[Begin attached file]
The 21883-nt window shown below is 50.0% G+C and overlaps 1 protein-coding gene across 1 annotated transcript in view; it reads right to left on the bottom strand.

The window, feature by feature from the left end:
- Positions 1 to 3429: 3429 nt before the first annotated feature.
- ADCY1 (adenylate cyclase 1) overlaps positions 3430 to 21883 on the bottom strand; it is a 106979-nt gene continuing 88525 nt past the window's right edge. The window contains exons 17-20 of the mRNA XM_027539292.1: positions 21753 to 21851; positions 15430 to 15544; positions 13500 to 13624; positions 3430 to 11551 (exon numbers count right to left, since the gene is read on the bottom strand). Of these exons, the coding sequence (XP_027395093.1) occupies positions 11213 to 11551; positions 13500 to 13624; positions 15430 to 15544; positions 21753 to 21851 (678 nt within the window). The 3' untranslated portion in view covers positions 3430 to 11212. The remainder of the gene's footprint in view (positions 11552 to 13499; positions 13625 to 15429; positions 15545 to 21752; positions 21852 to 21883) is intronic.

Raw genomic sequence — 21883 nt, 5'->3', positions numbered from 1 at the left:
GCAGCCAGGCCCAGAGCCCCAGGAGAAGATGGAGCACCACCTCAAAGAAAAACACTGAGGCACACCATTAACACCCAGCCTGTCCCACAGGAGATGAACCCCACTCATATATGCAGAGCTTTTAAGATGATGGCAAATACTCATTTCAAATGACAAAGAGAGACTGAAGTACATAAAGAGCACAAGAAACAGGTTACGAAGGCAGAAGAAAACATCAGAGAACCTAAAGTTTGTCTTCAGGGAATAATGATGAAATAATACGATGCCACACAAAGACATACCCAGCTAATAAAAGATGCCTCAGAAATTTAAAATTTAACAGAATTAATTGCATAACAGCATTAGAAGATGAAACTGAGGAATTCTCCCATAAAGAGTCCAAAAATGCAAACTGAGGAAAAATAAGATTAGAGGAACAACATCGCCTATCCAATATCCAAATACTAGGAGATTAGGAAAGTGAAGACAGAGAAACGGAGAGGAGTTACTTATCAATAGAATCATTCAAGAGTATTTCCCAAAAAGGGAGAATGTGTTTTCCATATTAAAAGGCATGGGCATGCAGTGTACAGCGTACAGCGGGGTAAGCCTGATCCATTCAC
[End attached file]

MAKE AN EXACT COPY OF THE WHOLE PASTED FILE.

The 21883-nt window shown below is 50.0% G+C and overlaps 1 protein-coding gene across 1 annotated transcript in view; it reads right to left on the bottom strand.

The window, feature by feature from the left end:
- Positions 1 to 3429: 3429 nt before the first annotated feature.
- ADCY1 (adenylate cyclase 1) overlaps positions 3430 to 21883 on the bottom strand; it is a 106979-nt gene continuing 88525 nt past the window's right edge. The window contains exons 17-20 of the mRNA XM_027539292.1: positions 21753 to 21851; positions 15430 to 15544; positions 13500 to 13624; positions 3430 to 11551 (exon numbers count right to left, since the gene is read on the bottom strand). Of these exons, the coding sequence (XP_027395093.1) occupies positions 11213 to 11551; positions 13500 to 13624; positions 15430 to 15544; positions 21753 to 21851 (678 nt within the window). The 3' untranslated portion in view covers positions 3430 to 11212. The remainder of the gene's footprint in view (positions 11552 to 13499; positions 13625 to 15429; positions 15545 to 21752; positions 21852 to 21883) is intronic.

Raw genomic sequence — 21883 nt, 5'->3', positions numbered from 1 at the left:
GCAGCCAGGCCCAGAGCCCCAGGAGAAGATGGAGCACCACCTCAAAGAAAAACACTGAGGCACACCATTAACACCCAGCCTGTCCCACAGGAGATGAACCCCACTCATATATGCAGAGCTTTTAAGATGATGGCAAATACTCATTTCAAATGACAAAGAGAGACTGAAGTACATAAAGAGCACAAGAAACAGGTTACGAAGGCAGAAGAAAACATCAGAGAACCTAAAGTTTGTCTTCAGGGAATAATGATGAAATAATACGATGCCACACAAAGACATACCCAGCTAATAAAAGATGCCTCAGAAATTTAAAATTTAACAGAATTAATTGCATAACAGCATTAGAAGATGAAACTGAGGAATTCTCCCATAAAGAGTCCAAAAATGCAAACTGAGGAAAAATAAGATTAGAGGAACAACATCGCCTATCCAATATCCAAATACTAGGAGATTAGGAAAGTGAAGACAGAGAAACGGAGAGGAGTTACTTATCAATAGAATCATTCAAGAGTATTTCCCAAAAAGGGAGAATGTGTTTTCCATATTAAAAGGCATGGGCATGCAGTGTACAGCGTACAGCGGGGTAAGCCTGATCCATTCAC